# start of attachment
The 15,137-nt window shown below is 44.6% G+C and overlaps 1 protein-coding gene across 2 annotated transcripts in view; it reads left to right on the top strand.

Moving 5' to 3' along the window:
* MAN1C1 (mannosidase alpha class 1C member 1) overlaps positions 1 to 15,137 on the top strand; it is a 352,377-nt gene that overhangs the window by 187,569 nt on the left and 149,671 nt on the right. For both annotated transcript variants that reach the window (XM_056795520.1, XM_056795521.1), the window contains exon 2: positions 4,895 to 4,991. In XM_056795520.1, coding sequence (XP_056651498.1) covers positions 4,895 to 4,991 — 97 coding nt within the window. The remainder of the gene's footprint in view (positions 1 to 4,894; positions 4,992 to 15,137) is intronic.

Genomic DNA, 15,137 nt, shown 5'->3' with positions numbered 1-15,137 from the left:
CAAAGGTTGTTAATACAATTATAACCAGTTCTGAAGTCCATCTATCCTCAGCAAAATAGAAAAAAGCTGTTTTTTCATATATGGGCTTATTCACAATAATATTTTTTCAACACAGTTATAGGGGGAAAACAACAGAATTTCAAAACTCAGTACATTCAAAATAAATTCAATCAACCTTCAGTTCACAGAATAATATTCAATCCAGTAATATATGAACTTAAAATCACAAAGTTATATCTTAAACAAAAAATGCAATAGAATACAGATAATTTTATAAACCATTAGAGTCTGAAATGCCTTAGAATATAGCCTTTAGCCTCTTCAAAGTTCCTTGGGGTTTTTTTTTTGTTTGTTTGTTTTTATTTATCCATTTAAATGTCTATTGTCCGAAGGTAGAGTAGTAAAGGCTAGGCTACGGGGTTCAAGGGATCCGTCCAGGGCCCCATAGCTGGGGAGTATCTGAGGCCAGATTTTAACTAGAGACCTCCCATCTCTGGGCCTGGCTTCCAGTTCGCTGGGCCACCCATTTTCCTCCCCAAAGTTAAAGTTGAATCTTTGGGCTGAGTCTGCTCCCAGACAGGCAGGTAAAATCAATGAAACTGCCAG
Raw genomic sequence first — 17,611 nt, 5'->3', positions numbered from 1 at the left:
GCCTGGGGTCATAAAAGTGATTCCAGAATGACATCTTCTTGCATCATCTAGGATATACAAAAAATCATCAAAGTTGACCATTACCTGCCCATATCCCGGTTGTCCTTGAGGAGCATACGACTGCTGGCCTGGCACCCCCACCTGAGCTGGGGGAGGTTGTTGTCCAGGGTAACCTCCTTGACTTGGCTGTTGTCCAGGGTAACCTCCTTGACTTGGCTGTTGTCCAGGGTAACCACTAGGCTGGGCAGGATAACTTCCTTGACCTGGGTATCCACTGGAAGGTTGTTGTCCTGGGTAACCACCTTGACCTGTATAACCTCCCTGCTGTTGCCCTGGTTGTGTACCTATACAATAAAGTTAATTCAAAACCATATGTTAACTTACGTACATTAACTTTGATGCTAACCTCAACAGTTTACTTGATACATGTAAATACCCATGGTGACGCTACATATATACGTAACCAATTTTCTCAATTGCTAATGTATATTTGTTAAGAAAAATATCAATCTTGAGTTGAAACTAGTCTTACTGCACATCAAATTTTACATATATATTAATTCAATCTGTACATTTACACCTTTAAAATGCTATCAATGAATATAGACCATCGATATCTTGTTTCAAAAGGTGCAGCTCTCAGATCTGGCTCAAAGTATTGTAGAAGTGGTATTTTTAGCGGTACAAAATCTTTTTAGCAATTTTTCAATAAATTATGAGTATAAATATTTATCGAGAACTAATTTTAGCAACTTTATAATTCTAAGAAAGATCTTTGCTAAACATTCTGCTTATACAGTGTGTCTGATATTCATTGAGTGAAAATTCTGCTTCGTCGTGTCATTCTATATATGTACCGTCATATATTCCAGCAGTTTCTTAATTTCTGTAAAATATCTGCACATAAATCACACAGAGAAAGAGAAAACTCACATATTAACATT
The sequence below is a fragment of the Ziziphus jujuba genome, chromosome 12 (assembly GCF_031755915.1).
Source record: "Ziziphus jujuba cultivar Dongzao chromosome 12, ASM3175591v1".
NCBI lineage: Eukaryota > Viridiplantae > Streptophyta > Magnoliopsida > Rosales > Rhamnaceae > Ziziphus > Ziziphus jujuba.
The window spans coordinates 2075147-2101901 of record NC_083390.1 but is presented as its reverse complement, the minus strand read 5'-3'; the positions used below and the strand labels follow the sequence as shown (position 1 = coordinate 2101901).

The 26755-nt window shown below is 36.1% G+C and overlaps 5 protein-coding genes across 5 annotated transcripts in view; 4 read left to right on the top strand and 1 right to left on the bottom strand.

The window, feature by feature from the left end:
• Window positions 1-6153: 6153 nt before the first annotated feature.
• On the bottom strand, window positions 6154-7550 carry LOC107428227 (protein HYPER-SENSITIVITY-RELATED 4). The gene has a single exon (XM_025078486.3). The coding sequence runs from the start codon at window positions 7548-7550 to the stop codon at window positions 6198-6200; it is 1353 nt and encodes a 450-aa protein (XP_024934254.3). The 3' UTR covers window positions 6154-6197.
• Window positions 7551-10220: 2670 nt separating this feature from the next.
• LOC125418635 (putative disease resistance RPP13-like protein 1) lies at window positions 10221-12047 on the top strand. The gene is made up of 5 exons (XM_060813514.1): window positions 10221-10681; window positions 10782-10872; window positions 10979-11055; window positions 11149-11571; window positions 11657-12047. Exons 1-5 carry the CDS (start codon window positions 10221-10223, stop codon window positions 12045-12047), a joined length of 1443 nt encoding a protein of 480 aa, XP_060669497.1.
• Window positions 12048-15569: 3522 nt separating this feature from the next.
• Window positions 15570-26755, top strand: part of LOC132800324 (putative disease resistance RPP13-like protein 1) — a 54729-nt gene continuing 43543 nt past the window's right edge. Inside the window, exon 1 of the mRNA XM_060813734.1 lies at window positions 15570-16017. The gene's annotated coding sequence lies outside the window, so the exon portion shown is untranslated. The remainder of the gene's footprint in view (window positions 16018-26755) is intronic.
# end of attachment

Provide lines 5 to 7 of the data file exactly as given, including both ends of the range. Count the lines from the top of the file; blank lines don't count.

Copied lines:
CAAAGGTTGTTAATACAATTATAACCAGTTCTGAAGTCCATCTATCCTCAGCAAAATAGAAAAAAGCTGTTTTTTCATATATGGGCTTATTCACAATAATATTTTTTCAACACAGTTATAGGGGGAAAACAACAGAATTTCAAAACTCAGTACATTCAAAATAAATTCAATCAACCTTCAGTTCACAGAATAATATTCAATCCAGTAATATATGAACTTAAAATCACAAAGTTATATCTTAAACAAAAAATGCAATAGAATACAGATAATTTTATAAACCATTAGAGTCTGAAATGCCTTAGAATATAGCCTTTAGCCTCTTCAAAGTTCCTTGGGGTTTTTTTTTTGTTTGTTTGTTTTTATTTATCCATTTAAATGTCTATTGTCCGAAGGTAGAGTAGTAAAGGCTAGGCTACGGGGTTCAAGGGATCCGTCCAGGGCCCCATAGCTGGGGAGTATCTGAGGCCAGATTTTAACTAGAGACCTCCCATCTCTGGGCCTGGCTTCCAGTTCGCTGGGCCACCCATTTTCCTCCCCAAAGTTAAAGTTGAATCTTTGGGCTGAGTCTGCTCCCAGACAGGCAGGTAAAATCAATGAAACTGCCAG
Raw genomic sequence first — 17,611 nt, 5'->3', positions numbered from 1 at the left:
GCCTGGGGTCATAAAAGTGATTCCAGAATGACATCTTCTTGCATCATCTAGGATATACAAAAAATCATCAAAGTTGACCATTACCTGCCCATATCCCGGTTGTCCTTGAGGAGCATACGACTGCTGGCCTGGCACCCCCACCTGAGCTGGGGGAGGTTGTTGTCCAGGGTAACCTCCTTGACTTGGCTGTTGTCCAGGGTAACCTCCTTGACTTGGCTGTTGTCCAGGGTAACCACTAGGCTGGGCAGGATAACTTCCTTGACCTGGGTATCCACTGGAAGGTTGTTGTCCTGGGTAACCACCTTGACCTGTATAACCTCCCTGCTGTTGCCCTGGTTGTGTACCTATACAATAAAGTTAATTCAAAACCATATGTTAACTTACGTACATTAACTTTGATGCTAACCTCAACAGTTTACTTGATACATGTAAATACCCATGGTGACGCTACATATATACGTAACCAATTTTCTCAATTGCTAATGTATATTTGTTAAGAAAAATATCAATCTTGAGTTGAAACTAGTCTTACTGCACATCAAATTTTACATATATATTAATTCAATCTGTACATTTACACCTTTAAAATGCTATCAATGAATATAGACCATCGATATCTTGTTTCAAAAGGTGCAGCTCTCAGATCTGGCTCAAAGTATTGTAGAAGTGGTATTTTTAGCGGTACAAAATCTTTTTAGCAATTTTTCAATAAATTATGAGTATAAATATTTATCGAGAACTAATTTTAGCAACTTTATAATTCTAAGAAAGATCTTTGCTAAACATTCTGCTTATACAGTGTGTCTGATATTCATTGAGTGAAAATTCTGCTTCGTCGTGTCATTCTATATATGTACCGTCATATATTCCAGCAGTTTCTTAATTTCTGTAAAATATCTGCACATAAATCACACAGAGAAAGAGAAAACTCACATATTAACATT